Promoting the practice of business law
The Clayton Center for Entrepreneurial Law seeks to improve the training of business lawyers in both transactional and litigation practices through the Concentration in Business Transactions for JD candidates, the LLM program in United States business law, Transactions: The Tennessee Journal of Business Law, a visiting professor program, faculty and student scholarship, field placement opportunities, the Business Law Clinic, the Trademark Clinic, the Homer A. Jones Jr. Wills Clinic, and presentations for the business bar and community, both regionally and nationwide. The Clayton Center offers a variety of real-world experiences for students pursuing a business law focus, including field placement opportunities and research associateships.
The Concentration in Business Transactions is a curricular pathway for law students at the College of Law who are interested in careers in law and business. Many of the faculty members that teach within the concentration have practiced with prestigious law firms and are uniquely qualified to mold a curriculum that merges practical experience and black letter law, theory, and policy.
In addition to the Concentration in Business Transactions, the center has developed a number of advanced transactional drafting courses that follow the Contract Drafting course, itself one of the requirements for the concentration. These courses include Commercial Leasing, Construction Law, Mergers and Acquisitions, and Software Licensing.
The center also offers a variety of resources for business lawyers in various areas, from antitrust to tax law. The online resources are compiled and maintained by the editors of Transactions: The Tennessee Journal of Business Law. The Clayton Center also offers online CLE courses based on its recent conferences and programs.
The namesake of the Clayton Center is James L. Clayton, a 1964 graduate of the College of Law who is the founder of Knoxville-based Clayton Homes Inc. (now a subsidiary of Berkshire Hathaway) and CEO of Clayton Bancorp.
The Clayton Center hosts UT Law’s LLM degree program. The Master of Laws (LLM) in United States business law is an advanced law degree for practicing lawyers with a Juris Doctor (JD) or its foreign equivalent (for example, a Bachelor of Law degree). The LLM program brings internationally trained lawyers together for a one-year program that will enhance their ability to practice in a global marketplace by providing specialized knowledge in United States business law. Graduates will be eligible to sit for the Tennessee and New York bar exams, provided they satisfy each bar’s requirements.
Graduate Certificate in Contractual and Legal Affairs in Engineering and Construction
In addition to earning a JD, students may earn the Graduate Certificate in Contractual and Legal Affairs in Engineering and Construction, offered jointly by the College of Engineering. The certificate program is designed to give lawyers a background in construction and engineering and to give engineers and construction professionals a background in law, specifically contract law. More details.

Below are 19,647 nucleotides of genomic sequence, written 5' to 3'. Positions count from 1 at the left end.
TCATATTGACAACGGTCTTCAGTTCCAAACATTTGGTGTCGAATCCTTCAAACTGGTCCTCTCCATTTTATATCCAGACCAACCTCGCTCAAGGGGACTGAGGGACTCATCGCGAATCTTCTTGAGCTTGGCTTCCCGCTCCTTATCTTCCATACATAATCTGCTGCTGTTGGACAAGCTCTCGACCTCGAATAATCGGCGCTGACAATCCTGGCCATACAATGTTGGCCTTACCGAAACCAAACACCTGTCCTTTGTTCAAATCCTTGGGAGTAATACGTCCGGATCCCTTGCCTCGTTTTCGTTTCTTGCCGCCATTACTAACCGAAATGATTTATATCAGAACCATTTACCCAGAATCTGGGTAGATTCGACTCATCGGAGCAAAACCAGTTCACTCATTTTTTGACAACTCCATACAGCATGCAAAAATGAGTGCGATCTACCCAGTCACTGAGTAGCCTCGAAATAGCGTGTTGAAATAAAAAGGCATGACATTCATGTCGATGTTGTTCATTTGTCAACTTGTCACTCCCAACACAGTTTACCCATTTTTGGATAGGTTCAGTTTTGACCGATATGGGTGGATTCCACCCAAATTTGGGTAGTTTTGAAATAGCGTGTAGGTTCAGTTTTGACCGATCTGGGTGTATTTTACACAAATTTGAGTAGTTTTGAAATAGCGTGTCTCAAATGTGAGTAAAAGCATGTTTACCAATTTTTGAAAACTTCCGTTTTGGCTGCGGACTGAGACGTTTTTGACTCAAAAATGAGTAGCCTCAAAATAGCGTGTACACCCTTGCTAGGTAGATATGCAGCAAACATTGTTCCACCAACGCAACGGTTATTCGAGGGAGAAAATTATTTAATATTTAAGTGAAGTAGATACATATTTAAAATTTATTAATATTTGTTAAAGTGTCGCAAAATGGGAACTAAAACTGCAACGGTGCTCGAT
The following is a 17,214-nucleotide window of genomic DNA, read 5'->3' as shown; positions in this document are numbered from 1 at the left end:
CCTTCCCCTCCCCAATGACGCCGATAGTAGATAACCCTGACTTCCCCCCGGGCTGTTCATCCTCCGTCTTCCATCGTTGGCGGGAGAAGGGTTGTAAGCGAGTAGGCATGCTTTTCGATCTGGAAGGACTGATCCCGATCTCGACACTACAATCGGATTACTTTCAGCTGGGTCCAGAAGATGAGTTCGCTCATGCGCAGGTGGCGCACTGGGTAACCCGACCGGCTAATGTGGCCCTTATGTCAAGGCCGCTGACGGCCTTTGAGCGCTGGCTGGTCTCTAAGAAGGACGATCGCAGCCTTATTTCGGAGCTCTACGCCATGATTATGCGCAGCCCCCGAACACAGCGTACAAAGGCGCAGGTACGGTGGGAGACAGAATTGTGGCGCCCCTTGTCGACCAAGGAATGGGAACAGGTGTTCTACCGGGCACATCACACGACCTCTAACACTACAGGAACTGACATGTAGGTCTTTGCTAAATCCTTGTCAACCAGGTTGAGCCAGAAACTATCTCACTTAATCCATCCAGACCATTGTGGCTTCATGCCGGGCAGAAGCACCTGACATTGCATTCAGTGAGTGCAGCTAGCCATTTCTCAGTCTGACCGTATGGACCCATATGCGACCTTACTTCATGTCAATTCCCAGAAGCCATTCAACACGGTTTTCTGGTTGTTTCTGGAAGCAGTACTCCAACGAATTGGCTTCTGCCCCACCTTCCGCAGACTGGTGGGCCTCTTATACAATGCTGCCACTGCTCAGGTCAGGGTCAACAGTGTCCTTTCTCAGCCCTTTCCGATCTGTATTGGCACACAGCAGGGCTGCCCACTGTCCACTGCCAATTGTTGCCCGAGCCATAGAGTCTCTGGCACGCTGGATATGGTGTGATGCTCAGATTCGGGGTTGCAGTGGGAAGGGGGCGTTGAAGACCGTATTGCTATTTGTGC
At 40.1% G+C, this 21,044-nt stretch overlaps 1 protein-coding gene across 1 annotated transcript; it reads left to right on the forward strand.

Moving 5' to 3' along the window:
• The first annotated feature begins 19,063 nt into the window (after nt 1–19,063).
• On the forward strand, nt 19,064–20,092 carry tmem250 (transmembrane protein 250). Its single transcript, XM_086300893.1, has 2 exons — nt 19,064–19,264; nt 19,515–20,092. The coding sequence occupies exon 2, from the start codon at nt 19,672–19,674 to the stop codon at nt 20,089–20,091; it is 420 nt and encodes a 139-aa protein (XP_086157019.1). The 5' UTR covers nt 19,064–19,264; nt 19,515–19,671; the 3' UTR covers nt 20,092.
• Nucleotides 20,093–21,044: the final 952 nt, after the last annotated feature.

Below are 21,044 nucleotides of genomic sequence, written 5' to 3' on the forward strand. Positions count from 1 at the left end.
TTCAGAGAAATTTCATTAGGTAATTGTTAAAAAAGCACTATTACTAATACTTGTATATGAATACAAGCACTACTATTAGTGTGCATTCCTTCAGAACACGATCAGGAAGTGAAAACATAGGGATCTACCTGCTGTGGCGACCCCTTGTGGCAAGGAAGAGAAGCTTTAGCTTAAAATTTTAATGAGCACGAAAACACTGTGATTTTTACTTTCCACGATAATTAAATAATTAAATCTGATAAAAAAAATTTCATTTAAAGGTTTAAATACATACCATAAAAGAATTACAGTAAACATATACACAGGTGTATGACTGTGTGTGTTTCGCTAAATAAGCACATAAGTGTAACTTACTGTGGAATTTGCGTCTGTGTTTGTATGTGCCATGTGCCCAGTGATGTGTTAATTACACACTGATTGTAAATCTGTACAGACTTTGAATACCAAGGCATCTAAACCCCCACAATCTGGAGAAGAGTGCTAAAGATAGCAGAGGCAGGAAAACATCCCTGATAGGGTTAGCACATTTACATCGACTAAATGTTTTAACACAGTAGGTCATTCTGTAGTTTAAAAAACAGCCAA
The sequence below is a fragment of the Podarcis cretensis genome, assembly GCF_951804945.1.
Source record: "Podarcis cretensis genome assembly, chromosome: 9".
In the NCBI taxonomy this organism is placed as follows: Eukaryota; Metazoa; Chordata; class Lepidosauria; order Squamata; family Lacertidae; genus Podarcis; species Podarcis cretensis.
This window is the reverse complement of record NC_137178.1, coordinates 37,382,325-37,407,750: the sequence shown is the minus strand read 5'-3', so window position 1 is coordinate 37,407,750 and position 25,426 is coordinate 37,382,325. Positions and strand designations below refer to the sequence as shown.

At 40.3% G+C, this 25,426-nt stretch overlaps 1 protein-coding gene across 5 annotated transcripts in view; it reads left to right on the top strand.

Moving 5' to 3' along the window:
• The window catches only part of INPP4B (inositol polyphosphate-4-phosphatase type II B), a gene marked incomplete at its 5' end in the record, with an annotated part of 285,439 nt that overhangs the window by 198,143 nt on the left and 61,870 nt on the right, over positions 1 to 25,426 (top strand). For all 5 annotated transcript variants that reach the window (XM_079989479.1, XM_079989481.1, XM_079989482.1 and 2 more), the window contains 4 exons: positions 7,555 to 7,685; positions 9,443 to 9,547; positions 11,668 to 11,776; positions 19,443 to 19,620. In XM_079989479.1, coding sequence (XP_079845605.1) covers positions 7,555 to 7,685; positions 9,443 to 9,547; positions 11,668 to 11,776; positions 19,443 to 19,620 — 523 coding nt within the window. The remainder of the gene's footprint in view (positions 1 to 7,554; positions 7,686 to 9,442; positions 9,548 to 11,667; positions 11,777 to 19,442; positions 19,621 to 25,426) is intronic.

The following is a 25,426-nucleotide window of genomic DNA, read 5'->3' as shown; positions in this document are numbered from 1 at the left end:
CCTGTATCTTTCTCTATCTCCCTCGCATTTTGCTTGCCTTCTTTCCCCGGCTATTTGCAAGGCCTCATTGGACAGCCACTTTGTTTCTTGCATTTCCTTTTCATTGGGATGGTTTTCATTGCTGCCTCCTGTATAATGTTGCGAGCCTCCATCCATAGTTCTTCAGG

Transactions: The Tennessee Journal of Business Law was founded in 1998 by a group of law students at the College of Law with the assistance and support of Professor Carl Pierce, then the director of the Clayton Center. The first issue was published in May 2000.
Since that time, the journal has evolved into a traditional law review. Transactions aims to publish articles that are both scholarly and practical, addressing issues of importance to those working in the field of business law in the Southeast and nationwide.
Visiting Professor Program
The Clayton Center offers a Visiting Professor Program to attract individuals who are interested in teaching business law courses and who are seeking to enter the academy from private practice. This includes the program for the Visiting Professor of Corporate Governance and Investor Rights. Successful applicants must have a strong academic background and substantial, relevant practice experience. Preference may be given to those applicants who are seeking to enter the academy from private practice or those seeking to make a contribution to the academy or the College of Law community through teaching and scholarship before returning to the private practice of law. The program is a one-semester opportunity and is in no way a prelude to other employment with the College of Law.
Current and past visiting professors include:
- Kevin Conboy (Paul Hastings), 2014–2016
- Jennifer Sheridan (Earle Mack School of Law, Drexel University), 2012
- Christyne J. Vachon (solo practitioner), 2011
- Brian Krumm (private practice), 2010
- Carolyn A. Rowland (Bryan Cave & Affiliates), 2010
- R. Jeffrey Kelleher (private practice), 2009
- John C. Chobot (private practice), 2008
- James Van Nostrand (Perkins Coie), 2007
- Jonathan Friedland (Levenfeld Pearlstein), 2006
The Clayton Center sponsors field placements with local non-profit entities and business ventures on a for-credit basis and a paid basis during the summer. Recent field placements have included work with the general counsel’s offices of both Oak Ridge National Laboratory and Y-12 National Security Complex and the Regulatory Compliance Office for UT Athletics.
Kuney & Lloyd
Interactive Damages Tutorials to Accompany Prof. Kuney’s and Prof. Lloyd’s “Contracts: Transactions and Litigation”
- General Principles of Contract Damages
- Restatement Method of Computing Damages
- Contract Law Source Correlation Table
Clayton Center for Entrepreneurial Law
University of Tennessee College of Law
1505 W. Cumberland Ave.
Knoxville, TN 37996-1810
George W. Kuney